In February 2020, right before international travel closed down, Henning Lund, CEO of Rapidi in Denmark, found himself in Australia. He was working as a volunteer firefighter helping farmers in Australia remove debris and rebuilt their properties after the devastating winter bush fires.
"It was February and suddenly nearly six inches of rain fell on the barren landscape. Within days, the ashes turned green again. Australia's nature has experienced bush-fires for thousands of years and it was amazing to see nature starting to recover in front our eyes. It was also motivating to experience how the farmers managed to look forward and have a positive mindset, despite the crisis they experienced and the time they needed to wait until they got the help they needed," said Lund.
As Lund returned to his CEO "day job" amidst the growing pandemic, his volunteer experiences played into the events unfolding before his eyes, and led him to do some genuine soul-searching. As a company, you must decide: Are you aiming to delay death or prolong life? Are you contemplating closing down and only focusing on cost-cutting? Or are you determined to help your community, working to come out difficult times all the more stronger?
Lund decided to focus on the latter. Rapidi, a leading provider of Salesforce to Microsoft ERP integration solutions, committed to offer 100 no-cost implementations to help their customers get ready for online sales and order fulfillment. That's a lot for a company the size of Rapidi. And like Salesforce, Lund's company also donates employee time to help their local community. In fact, Lund is currently on stand-by for the local fire department of his hometown near Copenhagen.
In addition, Rapidi employees, who have some uncommitted time due to the crisis, are now focusing on learning new subject areas so that the greater team can emerge stronger from the crisis. This culture of investment in people allows Rapidi to grow "specialist" and "generalist skills", making them able to cope and adapt in these uncertain times. We sat down with Lund to learn more about flexibility, community, and resiliency.
How is COVID-19 changing the way you work and sell?
Lund: At Rapidi, we have always been working and selling online, so we have felt very little change over the last couple of months. But before Rapidi, I worked at more traditional companies, where the culture was to always meet customers in person all over the world, resulting in hundreds of travel days. After joining, it took me months to get used to meeting customers online. I think that's what many companies and their employees are going through right now -- but they need to do this in days or weeks. This is a difficult change if you are not prepared to be agile and adapt to change.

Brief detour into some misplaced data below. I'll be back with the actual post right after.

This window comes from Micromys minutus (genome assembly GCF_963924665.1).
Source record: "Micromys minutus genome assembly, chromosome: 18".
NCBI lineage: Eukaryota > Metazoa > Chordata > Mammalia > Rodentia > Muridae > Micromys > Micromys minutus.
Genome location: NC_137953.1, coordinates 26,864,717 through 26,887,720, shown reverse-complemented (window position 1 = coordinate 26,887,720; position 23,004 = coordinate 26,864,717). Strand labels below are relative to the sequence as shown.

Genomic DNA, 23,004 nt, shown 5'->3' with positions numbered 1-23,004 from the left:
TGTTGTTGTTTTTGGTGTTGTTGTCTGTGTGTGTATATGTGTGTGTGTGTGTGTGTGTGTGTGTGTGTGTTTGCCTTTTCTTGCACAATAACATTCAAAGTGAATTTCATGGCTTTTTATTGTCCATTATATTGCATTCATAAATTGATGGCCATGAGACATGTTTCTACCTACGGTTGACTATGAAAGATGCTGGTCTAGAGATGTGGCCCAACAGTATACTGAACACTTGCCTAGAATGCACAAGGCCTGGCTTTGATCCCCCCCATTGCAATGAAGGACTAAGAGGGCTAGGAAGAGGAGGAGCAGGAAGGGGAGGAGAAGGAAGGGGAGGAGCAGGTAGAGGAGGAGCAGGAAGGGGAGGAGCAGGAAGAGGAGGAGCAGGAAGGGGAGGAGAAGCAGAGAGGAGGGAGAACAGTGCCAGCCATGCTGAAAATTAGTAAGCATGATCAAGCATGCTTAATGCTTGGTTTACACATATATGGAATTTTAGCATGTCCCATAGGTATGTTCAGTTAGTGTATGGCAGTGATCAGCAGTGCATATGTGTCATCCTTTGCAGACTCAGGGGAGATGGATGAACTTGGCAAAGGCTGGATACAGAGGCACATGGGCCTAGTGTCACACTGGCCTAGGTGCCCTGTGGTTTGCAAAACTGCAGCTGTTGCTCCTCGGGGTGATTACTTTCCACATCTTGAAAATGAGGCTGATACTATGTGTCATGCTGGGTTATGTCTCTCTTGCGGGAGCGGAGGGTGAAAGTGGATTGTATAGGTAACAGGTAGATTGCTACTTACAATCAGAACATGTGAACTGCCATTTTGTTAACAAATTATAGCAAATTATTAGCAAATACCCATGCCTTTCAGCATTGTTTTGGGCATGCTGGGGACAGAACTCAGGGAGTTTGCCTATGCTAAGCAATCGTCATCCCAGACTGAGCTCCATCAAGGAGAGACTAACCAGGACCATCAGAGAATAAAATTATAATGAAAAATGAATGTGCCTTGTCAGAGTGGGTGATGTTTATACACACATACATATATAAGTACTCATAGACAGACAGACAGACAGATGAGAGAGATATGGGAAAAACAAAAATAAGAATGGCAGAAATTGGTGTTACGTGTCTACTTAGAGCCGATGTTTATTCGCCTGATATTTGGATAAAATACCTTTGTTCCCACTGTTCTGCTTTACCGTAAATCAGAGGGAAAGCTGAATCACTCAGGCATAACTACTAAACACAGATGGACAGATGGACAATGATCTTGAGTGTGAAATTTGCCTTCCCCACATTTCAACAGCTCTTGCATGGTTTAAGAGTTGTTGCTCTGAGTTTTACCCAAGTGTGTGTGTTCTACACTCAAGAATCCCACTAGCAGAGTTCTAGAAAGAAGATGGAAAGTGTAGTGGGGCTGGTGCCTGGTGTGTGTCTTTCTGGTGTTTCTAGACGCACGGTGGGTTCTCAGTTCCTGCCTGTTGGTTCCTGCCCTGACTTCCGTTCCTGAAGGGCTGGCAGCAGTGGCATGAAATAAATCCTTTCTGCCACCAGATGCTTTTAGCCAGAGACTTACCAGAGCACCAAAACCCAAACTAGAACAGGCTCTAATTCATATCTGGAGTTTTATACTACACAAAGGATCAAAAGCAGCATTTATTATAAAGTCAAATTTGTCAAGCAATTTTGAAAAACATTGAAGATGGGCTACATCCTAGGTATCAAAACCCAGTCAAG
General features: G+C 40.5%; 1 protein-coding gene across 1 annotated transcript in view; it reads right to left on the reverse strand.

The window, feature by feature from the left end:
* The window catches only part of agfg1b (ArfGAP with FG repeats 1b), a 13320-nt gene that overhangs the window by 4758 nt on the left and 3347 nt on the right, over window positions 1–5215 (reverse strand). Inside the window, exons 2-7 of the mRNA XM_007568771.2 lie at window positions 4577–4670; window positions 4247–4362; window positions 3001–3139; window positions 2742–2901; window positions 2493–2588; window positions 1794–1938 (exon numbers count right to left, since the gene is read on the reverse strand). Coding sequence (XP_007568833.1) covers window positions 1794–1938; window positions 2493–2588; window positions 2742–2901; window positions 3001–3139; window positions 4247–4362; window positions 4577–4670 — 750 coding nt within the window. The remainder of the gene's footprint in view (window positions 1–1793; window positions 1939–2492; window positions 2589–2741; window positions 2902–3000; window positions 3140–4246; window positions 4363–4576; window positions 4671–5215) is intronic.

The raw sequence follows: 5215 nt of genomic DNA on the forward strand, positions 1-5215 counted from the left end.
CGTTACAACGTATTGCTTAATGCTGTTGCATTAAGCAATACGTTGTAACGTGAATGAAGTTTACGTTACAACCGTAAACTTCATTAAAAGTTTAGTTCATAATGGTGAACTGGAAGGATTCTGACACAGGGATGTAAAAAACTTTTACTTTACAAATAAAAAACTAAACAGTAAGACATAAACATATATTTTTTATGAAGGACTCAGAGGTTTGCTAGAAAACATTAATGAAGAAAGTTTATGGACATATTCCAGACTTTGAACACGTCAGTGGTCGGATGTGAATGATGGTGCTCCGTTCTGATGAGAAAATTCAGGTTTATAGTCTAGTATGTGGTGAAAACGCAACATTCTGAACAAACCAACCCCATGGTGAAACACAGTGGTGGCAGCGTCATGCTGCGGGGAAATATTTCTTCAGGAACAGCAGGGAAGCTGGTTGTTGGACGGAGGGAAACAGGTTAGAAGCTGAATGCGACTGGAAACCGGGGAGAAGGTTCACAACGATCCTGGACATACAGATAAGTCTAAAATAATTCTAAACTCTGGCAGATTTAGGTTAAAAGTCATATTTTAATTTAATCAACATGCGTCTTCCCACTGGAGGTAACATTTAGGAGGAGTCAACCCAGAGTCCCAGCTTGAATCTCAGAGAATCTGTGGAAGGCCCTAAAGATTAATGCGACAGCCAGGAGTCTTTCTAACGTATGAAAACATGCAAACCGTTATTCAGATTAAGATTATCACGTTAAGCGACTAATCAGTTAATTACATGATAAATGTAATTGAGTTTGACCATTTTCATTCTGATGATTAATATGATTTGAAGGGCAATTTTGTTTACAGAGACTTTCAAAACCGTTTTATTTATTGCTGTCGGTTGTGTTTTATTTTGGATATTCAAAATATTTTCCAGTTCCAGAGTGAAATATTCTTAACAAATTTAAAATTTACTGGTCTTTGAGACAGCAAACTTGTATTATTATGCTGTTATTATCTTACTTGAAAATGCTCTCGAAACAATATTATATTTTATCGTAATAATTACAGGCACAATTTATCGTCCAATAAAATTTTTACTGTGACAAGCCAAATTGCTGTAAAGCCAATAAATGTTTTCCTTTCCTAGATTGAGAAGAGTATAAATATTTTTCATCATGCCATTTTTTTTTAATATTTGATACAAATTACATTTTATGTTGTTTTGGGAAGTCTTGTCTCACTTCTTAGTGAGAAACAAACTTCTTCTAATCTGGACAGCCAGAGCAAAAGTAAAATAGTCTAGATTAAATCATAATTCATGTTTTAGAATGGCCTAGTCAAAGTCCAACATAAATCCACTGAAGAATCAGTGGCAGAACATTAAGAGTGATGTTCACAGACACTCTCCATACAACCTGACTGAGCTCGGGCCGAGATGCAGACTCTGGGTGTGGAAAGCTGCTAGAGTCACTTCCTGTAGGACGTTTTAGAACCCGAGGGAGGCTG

Once you get used to working online, it's much more productive as I can have three to four meetings in the same time as I could have a single meeting in my old job. Also, customers find it easier to agree to a short online meeting than an in-person meeting. Today, meeting customers in-person is something we only do if there's something we need to do in-person, such as a full-day workshop.
Important advice for selling online?
- Be precise: "Selling online is all about having a precise message. It is easier for potential customers to commit to a short online meeting, but you can't spend a lot of time "weaving" -- you must get to the point! We sell solutions for integrating Salesforce with Microsoft ERP systems and use blueprints and demos to quickly establish a common understanding of the problem and potential solution that we're offering."
- Share values: Creating a relationship with a potential customer can be challenging when online. We feel it's important to quickly establish shared values such as "agility" and "flexibility". Companies that are not interested in creating more flexibility around their ERP solutions will typically not be a good fit for our solutions.
- Listen for buying signals: This is particularly tricky when not meeting in-person -- and the reason why having a precise message and establish shared values are key. If your sales team currently has a little more time, spend it figuring out what the buying signals typically are for your specific products and solutions. What should your sellers be listening for in an online sales meeting?
The biggest takeaway from your Australia experience?
"Many have asked about my experience as a volunteer firefighter in Australia and whether the massive devastations made the biggest impression on me. What made the biggest impression was not the destruction caused by the fire, but the resilience and immense gratitude of the people we helped. I believe that we'll get through this crisis, too, by helping each other," said Lund.
Lund is a CEO that believes businesses can be the greatest platform for change and that values create value. His company is working hard to ensure that all of their stakeholders -- employees, customers, partners, and their communities -- are able to face the current pandemic with assurance that together, we will make it through these difficult times. We will lean into each other for support and fight the battle with empathy, forgiveness, generosity and love. Not all CEOs are firefighters, but all CEOs have the opportunity to show courage and deep passion for ensuring stakeholder success.